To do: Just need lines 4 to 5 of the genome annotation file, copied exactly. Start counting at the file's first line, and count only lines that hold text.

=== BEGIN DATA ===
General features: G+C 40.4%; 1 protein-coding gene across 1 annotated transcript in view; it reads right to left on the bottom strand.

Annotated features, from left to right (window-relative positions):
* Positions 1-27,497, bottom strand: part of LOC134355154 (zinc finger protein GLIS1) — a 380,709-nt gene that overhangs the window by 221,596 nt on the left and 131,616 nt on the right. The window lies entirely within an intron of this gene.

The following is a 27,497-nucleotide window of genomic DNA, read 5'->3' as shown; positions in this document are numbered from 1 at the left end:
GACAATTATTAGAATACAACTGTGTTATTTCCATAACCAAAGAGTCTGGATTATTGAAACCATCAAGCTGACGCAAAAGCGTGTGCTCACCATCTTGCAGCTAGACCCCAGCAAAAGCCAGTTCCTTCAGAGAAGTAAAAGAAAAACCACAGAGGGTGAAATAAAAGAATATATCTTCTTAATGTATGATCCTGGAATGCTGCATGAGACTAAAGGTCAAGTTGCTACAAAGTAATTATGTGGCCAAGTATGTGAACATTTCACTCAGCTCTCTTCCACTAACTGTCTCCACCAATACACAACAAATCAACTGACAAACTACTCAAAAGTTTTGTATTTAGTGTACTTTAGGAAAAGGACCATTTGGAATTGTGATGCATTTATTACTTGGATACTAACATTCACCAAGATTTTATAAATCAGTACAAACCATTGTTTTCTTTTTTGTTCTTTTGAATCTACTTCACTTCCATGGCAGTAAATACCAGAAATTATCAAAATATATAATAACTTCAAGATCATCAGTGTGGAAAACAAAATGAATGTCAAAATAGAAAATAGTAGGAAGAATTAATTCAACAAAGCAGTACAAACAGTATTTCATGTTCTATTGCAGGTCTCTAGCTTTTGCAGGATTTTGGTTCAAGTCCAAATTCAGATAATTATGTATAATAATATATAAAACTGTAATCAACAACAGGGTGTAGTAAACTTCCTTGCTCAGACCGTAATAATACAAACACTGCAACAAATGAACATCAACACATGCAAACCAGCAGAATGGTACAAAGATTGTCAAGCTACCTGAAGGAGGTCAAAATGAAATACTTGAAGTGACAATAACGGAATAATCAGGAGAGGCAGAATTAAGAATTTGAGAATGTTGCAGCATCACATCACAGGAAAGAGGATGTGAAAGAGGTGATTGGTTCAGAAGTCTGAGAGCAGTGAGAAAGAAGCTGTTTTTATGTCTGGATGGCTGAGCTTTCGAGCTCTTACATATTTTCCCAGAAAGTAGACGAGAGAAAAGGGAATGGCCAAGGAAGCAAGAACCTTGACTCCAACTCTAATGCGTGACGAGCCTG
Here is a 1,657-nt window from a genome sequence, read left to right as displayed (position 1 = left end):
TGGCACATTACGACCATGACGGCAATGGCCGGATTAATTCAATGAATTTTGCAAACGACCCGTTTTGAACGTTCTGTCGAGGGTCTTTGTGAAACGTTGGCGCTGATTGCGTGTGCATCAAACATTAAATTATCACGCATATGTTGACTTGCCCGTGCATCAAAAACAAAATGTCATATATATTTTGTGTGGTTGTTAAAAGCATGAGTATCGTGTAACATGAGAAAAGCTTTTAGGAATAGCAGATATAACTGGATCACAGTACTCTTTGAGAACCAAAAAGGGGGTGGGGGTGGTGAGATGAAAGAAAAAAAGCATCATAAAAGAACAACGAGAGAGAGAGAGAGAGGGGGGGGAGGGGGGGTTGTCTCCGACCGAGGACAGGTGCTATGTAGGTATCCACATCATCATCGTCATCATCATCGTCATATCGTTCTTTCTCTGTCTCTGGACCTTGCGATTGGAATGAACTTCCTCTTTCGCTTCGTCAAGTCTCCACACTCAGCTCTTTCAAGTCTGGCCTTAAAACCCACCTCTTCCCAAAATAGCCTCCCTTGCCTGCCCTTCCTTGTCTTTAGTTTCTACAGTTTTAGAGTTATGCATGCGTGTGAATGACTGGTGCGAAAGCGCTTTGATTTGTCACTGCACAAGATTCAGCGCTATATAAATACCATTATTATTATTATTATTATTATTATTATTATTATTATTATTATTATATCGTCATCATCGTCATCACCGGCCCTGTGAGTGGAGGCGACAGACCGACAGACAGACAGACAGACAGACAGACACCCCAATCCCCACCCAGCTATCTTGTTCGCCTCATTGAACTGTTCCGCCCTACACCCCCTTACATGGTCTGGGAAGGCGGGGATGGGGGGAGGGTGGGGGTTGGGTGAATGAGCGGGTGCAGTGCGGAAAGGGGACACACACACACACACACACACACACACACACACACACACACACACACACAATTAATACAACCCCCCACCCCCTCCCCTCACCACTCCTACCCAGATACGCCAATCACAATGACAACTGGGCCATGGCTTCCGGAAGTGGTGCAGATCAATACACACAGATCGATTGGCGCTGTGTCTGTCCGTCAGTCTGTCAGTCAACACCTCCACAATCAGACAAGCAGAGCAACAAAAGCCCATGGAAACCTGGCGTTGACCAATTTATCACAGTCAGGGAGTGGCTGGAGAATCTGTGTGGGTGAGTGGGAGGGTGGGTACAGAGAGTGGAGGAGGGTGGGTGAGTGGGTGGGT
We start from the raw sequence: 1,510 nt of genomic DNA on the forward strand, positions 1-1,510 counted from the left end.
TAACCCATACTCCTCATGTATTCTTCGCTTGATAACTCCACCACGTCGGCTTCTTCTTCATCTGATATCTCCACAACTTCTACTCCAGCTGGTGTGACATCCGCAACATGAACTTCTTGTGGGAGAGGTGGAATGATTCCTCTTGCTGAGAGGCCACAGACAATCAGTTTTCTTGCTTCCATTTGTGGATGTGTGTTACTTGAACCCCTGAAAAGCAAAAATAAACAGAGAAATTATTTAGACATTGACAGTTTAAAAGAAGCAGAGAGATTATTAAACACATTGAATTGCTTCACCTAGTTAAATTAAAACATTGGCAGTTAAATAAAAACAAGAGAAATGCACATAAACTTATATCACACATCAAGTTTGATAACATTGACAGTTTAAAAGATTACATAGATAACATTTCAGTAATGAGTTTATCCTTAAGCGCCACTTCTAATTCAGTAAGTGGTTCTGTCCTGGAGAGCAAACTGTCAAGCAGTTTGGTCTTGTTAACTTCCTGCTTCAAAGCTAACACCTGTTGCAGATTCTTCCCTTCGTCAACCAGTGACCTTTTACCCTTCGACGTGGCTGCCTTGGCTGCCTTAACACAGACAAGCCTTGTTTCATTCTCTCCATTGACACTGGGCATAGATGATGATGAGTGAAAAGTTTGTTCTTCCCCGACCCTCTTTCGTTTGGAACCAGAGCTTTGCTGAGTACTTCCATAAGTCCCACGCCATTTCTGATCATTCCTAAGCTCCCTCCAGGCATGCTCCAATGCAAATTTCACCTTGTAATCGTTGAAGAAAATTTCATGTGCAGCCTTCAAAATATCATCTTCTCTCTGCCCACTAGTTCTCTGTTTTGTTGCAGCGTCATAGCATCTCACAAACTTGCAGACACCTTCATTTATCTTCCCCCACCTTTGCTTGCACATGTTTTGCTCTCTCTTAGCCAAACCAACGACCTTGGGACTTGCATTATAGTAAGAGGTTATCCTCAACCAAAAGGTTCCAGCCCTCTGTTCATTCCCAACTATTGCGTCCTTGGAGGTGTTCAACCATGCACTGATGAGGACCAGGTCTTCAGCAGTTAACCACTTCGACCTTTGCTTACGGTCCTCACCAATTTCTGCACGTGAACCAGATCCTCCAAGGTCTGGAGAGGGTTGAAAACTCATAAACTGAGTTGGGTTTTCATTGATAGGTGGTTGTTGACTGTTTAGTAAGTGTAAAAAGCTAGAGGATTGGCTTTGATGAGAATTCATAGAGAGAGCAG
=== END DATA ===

The following is a 27,497-nucleotide window of genomic DNA, read 5'->3' as shown; positions in this document are numbered from 1 at the left end:
GACAATTATTAGAATACAACTGTGTTATTTCCATAACCAAAGAGTCTGGATTATTGAAACCATCAAGCTGACGCAAAAGCGTGTGCTCACCATCTTGCAGCTAGACCCCAGCAAAAGCCAGTTCCTTCAGAGAAGTAAAAGAAAAACCACAGAGGGTGAAATAAAAGAATATATCTTCTTAATGTATGATCCTGGAATGCTGCATGAGACTAAAGGTCAAGTTGCTACAAAGTAATTATGTGGCCAAGTATGTGAACATTTCACTCAGCTCTCTTCCACTAACTGTCTCCACCAATACACAACAAATCAACTGACAAACTACTCAAAAGTTTTGTATTTAGTGTACTTTAGGAAAAGGACCATTTGGAATTGTGATGCATTTATTACTTGGATACTAACATTCACCAAGATTTTATAAATCAGTACAAACCATTGTTTTCTTTTTTGTTCTTTTGAATCTACTTCACTTCCATGGCAGTAAATACCAGAAATTATCAAAATATATAATAACTTCAAGATCATCAGTGTGGAAAACAAAATGAATGTCAAAATAGAAAATAGTAGGAAGAATTAATTCAACAAAGCAGTACAAACAGTATTTCATGTTCTATTGCAGGTCTCTAGCTTTTGCAGGATTTTGGTTCAAGTCCAAATTCAGATAATTATGTATAATAATATATAAAACTGTAATCAACAACAGGGTGTAGTAAACTTCCTTGCTCAGACCGTAATAATACAAACACTGCAACAAATGAACATCAACACATGCAAACCAGCAGAATGGTACAAAGATTGTCAAGCTACCTGAAGGAGGTCAAAATGAAATACTTGAAGTGACAATAACGGAATAATCAGGAGAGGCAGAATTAAGAATTTGAGAATGTTGCAGCATCACATCACAGGAAAGAGGATGTGAAAGAGGTGATTGGTTCAGAAGTCTGAGAGCAGTGAGAAAGAAGCTGTTTTTATGTCTGGATGGCTGAGCTTTCGAGCTCTTACATATTTTCCCAGAAAGTAGACGAGAGAAAAGGGAATGGCCAAGGAAGCAAGAACCTTGACTCCAACTCTAATGCGTGACGAGCCTG